According to Food Allergy Research & Education, approximately 1 in every 13 children have a serious food allergy, and the number is rising each year. Because of this trend, there are increasingly strict rules being implemented in schools and day care centers about what foods can be served. While your dance studio probably doesn’t serve up meals to dancers, it’s still important for you to be cognizant about the dietary restrictions of your students and how their needs influence what can be eaten in the studio. Here are a few tips to help you formulate dance studio policy that can accommodate dancers who have dietary restrictions.
One of the most common food issues that you’ll encounter as a studio owner will likely be peanut or tree nut allergies. When one of your students is allergic to these ingredients, it means that you’ll have to be diligent about keeping peanut butter, trail mix, nutty brownies and other potentially dangerous snacks out of the classroom.
It’s a good idea to include a section about food allergies on your registration forms. Once you have a list of students with dietary restrictions, you may want to take time to sit down with each parent and student to discuss how the allergy affects him or her. Some students with minor allergies just can’t eat the ingredients, while others may have a severe reaction simply from coming in contact with nuts. Figure out the best way to keep these students safe, then inform your other parents and dancers of your dance studio policy on nutty foods.
Another food issue that’s increasingly common but that you may not know how to handle is celiac disease. According to the National Center for Celiac Awareness, this autoimmune disease, also known as a gluten allergy, affects 1 in every 133 Americans. Students with celiac disease aren’t able to eat wheat, which means that sandwiches, cookies and other common treats aren’t an option unless they’re specially made.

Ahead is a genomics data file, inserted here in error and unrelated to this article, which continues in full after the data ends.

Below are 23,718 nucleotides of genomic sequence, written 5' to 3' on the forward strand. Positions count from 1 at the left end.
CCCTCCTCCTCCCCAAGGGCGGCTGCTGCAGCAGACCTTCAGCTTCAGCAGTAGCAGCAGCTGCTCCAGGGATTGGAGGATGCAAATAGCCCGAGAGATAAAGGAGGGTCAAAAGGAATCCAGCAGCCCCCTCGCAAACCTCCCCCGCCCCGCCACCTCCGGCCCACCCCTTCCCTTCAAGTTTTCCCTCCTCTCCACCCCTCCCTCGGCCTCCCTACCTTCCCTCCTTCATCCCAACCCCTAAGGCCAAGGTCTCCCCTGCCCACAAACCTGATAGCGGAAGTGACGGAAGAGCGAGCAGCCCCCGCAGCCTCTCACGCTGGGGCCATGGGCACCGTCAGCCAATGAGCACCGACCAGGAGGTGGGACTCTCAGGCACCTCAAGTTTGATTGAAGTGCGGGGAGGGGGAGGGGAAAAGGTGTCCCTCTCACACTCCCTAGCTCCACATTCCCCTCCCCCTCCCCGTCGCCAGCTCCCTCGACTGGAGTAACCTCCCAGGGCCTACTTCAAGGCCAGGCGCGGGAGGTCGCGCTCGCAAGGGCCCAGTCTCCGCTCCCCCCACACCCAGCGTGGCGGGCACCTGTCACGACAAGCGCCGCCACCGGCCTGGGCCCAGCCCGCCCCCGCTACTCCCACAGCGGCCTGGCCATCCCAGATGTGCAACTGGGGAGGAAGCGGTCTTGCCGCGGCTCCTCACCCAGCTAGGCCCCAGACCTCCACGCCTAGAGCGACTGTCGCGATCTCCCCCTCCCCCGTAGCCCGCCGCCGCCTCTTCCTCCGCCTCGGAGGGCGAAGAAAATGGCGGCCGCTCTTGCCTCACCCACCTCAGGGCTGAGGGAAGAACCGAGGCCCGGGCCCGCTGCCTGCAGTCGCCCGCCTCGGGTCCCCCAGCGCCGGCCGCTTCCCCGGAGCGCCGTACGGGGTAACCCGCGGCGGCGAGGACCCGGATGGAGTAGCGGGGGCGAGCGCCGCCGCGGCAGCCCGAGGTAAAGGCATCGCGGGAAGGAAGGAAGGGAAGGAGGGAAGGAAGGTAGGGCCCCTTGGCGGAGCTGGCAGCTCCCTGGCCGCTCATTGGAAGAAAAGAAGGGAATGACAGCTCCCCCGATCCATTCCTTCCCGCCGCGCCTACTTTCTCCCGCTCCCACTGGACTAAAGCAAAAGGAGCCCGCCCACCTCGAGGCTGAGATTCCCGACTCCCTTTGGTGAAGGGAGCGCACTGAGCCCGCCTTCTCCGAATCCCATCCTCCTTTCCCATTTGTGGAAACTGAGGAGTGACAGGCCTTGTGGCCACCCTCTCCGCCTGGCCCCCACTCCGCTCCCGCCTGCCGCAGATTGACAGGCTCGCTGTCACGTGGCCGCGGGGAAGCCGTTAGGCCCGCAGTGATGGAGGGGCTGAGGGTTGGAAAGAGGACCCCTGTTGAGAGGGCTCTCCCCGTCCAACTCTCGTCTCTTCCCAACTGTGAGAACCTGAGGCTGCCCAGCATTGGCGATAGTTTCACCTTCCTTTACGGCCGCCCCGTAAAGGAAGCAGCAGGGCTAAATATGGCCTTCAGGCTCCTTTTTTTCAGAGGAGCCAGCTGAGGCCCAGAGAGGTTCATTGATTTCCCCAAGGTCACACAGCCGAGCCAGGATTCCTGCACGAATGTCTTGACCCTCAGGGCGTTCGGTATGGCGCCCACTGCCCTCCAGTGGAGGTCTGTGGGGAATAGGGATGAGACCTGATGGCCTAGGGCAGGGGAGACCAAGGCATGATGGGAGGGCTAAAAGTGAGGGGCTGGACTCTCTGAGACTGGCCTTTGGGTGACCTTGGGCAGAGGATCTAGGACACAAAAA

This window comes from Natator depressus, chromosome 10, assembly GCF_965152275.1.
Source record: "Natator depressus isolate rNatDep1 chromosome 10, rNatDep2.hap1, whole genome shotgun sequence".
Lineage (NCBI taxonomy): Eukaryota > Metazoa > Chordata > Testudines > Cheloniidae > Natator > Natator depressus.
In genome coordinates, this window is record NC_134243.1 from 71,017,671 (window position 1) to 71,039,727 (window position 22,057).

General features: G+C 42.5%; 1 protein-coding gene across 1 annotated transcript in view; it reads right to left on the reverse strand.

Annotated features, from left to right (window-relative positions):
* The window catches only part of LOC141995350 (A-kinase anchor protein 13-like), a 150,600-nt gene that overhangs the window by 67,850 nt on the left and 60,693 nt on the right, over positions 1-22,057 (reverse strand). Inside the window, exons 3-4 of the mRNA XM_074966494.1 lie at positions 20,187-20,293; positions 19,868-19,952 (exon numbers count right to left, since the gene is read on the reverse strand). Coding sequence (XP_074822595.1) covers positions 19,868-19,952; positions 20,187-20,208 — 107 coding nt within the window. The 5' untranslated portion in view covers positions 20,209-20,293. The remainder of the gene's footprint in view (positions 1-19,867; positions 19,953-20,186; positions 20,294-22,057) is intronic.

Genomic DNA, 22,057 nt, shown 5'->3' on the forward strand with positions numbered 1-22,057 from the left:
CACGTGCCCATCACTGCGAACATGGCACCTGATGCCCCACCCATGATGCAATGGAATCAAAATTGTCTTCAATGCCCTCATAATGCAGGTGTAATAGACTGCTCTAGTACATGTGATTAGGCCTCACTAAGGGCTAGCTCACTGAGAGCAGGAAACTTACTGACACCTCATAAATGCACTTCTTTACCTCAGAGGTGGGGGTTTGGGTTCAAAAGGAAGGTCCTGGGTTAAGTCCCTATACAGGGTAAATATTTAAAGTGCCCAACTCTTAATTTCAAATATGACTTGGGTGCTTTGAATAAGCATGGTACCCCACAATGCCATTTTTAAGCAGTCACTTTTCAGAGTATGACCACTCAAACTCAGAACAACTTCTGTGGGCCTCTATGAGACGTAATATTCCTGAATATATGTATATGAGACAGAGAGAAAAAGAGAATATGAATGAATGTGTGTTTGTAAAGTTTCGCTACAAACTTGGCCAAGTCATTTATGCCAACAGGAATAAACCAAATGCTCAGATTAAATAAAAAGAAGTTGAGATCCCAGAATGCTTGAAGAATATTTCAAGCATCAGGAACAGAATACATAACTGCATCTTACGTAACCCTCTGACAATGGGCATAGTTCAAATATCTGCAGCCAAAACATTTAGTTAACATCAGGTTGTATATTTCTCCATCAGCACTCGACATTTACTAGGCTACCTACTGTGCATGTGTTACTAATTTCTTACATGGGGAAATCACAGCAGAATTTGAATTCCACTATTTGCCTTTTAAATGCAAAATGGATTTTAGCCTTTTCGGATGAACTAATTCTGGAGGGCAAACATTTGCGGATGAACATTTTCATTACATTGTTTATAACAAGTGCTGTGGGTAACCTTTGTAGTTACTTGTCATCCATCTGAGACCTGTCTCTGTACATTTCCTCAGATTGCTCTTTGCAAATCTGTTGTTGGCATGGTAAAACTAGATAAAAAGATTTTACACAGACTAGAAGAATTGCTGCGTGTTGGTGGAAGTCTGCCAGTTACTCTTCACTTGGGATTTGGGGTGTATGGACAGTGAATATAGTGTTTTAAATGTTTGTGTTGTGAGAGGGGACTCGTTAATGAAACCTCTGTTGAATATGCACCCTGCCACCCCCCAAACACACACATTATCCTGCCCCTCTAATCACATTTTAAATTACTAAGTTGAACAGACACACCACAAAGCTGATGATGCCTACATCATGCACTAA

If your studio holds celebrations for students’ birthdays or other special events, it’s important to keep in mind that some of your dancers may be on a gluten-free diet. Try your best to find food options that everyone can enjoy, whether it’s gluten-free cake or some frozen yogurt. No one wants to be left out because of a food allergy!
Maintaining Proper Nutrition
Besides the logistics of keeping offending ingredients out of the studio, you may also be faced with the issue of helping your students maintain proper nutrition with a food allergy. Experts explain that celiac disease can be challenging for dancers, as wheat products provide much of that needed energy to keep performers on their toes.
“Carbs are important for dancers, period,” Derrick Brown, a nutritionist at Codarts University for the Arts and a former dancer, explained to Dance magazine. “Luckily, there’s plenty of ways to get them without gluten.”
If you find that your gluten-free dancers are lagging during class, you may want to recommend a few dietary tweaks for them. Brown explained to Dance magazine that it’s important for dancers to choose gluten-free foods that are low in sugar and salt. Otherwise, they’ll get a temporary boost of energy only to crash a few hours later. However, be sure that your students are speaking with a medical professional or nutritionist if they have serious concerns about their diets.
When you work to make your studio a place that’s welcoming and accommodating for all students, you’ll have an easier time building strong relationships with your customers and retaining dancers for years to come.